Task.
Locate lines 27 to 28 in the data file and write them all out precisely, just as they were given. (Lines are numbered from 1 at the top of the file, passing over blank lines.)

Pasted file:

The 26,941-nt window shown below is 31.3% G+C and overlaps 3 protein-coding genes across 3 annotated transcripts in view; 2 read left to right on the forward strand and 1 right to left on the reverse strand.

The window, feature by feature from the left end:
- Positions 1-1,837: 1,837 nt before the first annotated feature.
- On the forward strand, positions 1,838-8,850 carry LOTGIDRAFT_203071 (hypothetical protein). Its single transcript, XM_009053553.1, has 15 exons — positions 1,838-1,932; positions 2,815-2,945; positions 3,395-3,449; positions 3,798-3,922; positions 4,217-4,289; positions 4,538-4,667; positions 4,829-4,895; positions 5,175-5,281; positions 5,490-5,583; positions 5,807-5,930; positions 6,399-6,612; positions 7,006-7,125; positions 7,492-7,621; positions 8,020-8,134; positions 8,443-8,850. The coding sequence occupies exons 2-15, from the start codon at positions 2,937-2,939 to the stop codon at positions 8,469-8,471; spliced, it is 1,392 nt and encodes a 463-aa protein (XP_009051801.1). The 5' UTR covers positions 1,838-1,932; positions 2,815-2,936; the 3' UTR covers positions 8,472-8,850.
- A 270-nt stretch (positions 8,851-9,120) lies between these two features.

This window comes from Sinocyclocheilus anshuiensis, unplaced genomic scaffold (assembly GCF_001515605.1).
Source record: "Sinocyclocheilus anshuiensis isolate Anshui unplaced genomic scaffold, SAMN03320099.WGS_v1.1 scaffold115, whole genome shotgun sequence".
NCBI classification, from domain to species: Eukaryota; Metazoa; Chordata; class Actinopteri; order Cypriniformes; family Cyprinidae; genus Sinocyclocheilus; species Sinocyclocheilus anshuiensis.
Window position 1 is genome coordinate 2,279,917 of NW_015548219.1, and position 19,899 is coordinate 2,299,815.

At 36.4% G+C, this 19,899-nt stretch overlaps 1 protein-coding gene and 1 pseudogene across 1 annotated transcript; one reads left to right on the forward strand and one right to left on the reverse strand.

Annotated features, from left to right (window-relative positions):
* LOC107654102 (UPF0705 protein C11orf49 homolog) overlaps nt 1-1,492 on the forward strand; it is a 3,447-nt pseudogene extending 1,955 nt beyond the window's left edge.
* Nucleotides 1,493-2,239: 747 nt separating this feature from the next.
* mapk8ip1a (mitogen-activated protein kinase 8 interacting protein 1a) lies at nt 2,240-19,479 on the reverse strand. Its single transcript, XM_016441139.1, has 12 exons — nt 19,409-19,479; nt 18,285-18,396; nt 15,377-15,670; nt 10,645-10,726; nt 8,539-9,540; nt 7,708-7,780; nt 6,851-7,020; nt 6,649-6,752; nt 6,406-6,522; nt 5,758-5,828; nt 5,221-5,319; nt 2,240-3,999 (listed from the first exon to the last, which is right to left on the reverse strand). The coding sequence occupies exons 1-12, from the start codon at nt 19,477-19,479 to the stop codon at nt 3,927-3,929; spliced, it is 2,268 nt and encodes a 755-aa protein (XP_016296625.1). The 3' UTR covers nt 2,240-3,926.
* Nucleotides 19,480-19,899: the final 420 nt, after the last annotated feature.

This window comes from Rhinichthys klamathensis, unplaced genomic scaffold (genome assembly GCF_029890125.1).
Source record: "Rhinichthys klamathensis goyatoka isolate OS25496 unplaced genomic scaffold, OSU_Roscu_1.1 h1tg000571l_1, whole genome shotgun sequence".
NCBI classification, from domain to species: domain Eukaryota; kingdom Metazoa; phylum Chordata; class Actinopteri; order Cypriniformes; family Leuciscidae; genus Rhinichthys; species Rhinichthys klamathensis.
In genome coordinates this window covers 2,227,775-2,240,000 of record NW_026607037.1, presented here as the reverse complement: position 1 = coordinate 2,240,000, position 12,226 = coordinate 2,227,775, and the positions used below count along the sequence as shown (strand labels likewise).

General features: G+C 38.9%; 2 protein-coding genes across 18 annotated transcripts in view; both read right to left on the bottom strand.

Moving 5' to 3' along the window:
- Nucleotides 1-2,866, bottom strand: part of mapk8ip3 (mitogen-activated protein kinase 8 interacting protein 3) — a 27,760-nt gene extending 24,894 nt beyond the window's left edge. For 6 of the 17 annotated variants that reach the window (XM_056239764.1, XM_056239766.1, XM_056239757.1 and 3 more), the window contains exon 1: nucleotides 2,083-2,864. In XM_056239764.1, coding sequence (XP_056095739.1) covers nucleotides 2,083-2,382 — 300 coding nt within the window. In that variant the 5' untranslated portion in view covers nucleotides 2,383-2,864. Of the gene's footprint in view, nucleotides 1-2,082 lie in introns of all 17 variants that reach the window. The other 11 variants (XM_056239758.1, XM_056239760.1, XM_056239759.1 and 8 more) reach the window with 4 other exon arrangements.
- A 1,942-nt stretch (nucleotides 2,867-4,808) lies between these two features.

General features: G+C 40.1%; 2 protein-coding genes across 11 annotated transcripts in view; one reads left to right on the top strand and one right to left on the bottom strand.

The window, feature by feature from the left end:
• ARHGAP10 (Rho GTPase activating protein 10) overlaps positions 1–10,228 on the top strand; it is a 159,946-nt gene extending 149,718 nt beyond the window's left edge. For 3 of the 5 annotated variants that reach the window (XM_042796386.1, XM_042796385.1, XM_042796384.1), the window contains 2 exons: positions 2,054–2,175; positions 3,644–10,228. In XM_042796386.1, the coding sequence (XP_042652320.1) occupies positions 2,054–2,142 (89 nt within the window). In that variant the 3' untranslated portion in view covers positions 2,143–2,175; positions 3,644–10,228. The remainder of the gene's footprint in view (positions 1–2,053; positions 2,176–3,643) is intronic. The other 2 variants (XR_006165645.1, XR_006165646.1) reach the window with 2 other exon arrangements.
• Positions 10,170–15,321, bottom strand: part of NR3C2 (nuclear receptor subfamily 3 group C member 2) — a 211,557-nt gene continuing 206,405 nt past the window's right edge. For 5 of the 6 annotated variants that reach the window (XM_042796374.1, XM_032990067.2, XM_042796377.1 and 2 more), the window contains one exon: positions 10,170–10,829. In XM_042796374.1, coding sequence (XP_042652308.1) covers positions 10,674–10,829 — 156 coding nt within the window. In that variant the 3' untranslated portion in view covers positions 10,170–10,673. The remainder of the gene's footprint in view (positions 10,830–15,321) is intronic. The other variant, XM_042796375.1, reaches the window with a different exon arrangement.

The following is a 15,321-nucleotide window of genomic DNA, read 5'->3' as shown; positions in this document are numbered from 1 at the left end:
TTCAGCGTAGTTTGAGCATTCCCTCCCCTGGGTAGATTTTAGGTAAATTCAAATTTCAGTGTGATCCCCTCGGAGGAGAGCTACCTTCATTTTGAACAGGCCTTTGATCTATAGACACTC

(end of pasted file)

• Positions 10,170–15,321, bottom strand: part of NR3C2 (nuclear receptor subfamily 3 group C member 2) — a 211,557-nt gene continuing 206,405 nt past the window's right edge. For 5 of the 6 annotated variants that reach the window (XM_042796374.1, XM_032990067.2, XM_042796377.1 and 2 more), the window contains one exon: positions 10,170–10,829. In XM_042796374.1, coding sequence (XP_042652308.1) covers positions 10,674–10,829 — 156 coding nt within the window. In that variant the 3' untranslated portion in view covers positions 10,170–10,673. The remainder of the gene's footprint in view (positions 10,830–15,321) is intronic. The other variant, XM_042796375.1, reaches the window with a different exon arrangement.

The following is a 15,321-nucleotide window of genomic DNA, read 5'->3' as shown; positions in this document are numbered from 1 at the left end: